Kaplan focuses on sudden moments of recognition in the lives of ordinary people. He looks at how such flashes of discovery, such revelations, may alter, for better or worse, the relationship of his protagonists to those with whom they are deeply bound—in “Comfort,” Laurie’s roommate and her own mother.
The story of Laurie’s casual acquiescence to her friend’s suggestion that she seduce her mother’s lover to prove whether or not he is a jerk like the woman’s previous boyfriends is psychologically devastating to Laurie. The story is told from her perspective because she is the one who quickly matures emotionally. Unlikely as such a story may seem, it does not stretch the reader’s credulity beyond measure. The girls’ obviously liberated lifestyles and attitudes mixed with Michaela’s inclination toward mischief, as shown by her fabricating the story about a beach in Crete, help to keep the story line in character.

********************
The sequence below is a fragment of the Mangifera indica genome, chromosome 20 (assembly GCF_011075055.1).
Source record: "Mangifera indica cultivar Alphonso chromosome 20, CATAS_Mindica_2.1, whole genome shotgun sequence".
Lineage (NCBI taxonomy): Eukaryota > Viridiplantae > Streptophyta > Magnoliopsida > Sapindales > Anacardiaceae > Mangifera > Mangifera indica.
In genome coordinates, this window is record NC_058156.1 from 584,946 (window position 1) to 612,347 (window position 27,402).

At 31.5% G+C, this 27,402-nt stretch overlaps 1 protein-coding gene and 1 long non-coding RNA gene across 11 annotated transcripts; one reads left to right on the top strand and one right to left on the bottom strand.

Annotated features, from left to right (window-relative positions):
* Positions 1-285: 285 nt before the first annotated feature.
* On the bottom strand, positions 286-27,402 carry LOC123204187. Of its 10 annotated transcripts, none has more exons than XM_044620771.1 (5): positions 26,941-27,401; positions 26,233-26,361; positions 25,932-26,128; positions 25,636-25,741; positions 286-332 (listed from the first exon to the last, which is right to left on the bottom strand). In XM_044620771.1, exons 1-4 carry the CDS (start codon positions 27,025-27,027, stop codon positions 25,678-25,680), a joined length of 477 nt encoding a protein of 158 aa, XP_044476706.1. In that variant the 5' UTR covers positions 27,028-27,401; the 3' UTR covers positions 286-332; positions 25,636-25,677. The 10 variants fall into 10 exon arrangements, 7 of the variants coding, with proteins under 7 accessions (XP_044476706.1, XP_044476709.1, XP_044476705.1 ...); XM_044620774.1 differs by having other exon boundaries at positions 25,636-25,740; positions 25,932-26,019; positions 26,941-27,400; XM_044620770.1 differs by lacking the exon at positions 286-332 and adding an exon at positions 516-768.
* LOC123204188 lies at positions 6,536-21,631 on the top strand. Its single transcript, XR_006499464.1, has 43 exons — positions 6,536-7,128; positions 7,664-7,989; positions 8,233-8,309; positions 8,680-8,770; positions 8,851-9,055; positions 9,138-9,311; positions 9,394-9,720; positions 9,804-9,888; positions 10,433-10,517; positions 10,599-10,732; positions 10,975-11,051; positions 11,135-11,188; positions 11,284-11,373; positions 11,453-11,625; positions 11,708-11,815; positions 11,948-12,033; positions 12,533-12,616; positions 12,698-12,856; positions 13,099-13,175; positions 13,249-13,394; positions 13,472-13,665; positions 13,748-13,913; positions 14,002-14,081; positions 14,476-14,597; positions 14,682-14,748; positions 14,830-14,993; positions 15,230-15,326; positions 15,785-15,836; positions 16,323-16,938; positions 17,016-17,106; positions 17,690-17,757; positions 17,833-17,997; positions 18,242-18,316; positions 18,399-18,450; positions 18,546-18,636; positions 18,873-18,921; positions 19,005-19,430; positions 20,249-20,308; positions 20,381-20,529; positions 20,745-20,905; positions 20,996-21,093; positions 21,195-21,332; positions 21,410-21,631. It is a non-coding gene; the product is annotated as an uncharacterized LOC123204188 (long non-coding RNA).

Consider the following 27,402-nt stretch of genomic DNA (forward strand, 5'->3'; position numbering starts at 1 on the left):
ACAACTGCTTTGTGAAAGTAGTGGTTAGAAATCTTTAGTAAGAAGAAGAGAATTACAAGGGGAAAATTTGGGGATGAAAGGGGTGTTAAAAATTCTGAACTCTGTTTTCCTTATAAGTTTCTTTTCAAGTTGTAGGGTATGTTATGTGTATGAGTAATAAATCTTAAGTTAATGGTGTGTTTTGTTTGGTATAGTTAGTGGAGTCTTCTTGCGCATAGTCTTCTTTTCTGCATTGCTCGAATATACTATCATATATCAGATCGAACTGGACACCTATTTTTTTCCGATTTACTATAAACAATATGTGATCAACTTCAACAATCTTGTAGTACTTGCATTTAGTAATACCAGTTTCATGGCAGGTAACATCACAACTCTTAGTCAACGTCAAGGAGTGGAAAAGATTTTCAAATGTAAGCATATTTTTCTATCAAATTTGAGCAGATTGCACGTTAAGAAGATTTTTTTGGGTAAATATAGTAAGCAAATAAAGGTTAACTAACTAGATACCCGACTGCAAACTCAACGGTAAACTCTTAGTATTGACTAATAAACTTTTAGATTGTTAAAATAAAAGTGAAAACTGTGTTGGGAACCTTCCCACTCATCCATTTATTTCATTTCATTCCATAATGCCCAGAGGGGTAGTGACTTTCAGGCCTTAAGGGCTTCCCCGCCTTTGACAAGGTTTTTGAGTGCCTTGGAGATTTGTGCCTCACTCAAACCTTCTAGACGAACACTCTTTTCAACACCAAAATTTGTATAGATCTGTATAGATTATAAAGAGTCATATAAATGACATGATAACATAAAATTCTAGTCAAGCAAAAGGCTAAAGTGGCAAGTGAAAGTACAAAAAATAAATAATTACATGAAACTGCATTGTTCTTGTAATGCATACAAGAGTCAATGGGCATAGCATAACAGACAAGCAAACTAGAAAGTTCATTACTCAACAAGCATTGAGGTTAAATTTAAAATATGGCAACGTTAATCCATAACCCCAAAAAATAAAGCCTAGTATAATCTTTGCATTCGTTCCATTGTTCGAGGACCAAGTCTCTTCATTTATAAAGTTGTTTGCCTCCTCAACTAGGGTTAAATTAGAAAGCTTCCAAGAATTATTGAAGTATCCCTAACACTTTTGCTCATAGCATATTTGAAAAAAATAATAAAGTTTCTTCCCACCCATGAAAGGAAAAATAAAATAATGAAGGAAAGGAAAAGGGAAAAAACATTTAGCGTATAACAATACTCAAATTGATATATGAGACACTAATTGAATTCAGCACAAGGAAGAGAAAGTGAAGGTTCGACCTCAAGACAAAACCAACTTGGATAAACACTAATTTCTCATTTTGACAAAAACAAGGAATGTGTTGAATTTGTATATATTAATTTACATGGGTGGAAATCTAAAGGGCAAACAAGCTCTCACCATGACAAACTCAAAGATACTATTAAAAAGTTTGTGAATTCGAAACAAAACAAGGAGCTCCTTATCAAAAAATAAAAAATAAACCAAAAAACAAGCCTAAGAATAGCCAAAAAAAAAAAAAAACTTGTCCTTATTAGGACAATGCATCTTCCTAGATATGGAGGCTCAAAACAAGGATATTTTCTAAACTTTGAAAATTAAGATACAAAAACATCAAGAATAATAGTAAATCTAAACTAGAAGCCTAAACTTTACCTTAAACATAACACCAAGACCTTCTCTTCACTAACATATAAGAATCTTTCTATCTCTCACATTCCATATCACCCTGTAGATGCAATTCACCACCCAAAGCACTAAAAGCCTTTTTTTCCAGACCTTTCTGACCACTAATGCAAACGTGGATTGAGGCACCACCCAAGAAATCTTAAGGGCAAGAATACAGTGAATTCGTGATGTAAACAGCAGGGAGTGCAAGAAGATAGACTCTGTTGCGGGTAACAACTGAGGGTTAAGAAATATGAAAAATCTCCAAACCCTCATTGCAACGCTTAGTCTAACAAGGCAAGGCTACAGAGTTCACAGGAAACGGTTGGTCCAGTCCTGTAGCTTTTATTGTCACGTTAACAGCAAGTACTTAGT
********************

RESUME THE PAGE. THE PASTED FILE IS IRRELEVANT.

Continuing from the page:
Despite his economy of words, the author does not profile cartoon characters. When Michaela wakes up the morning after her seduction, Laurie, although feeling an acute sense of betrayal, is still solicitous about her roommate’s having fresh coffee, and she is apologetic because there is no milk in the house. The reader senses, however, that even Laurie’s not-too-literal threat to kill Michaela if her mother ever finds out about the seduction can barely conceal the emotional storm brewing in her psyche. Accordingly, the use of the word “comfort” in the story’s last sentence could not be more ironic. For it is the continuing sense of discomfort—a tension that is not released—that makes the story arresting for the reader long after the last word is read.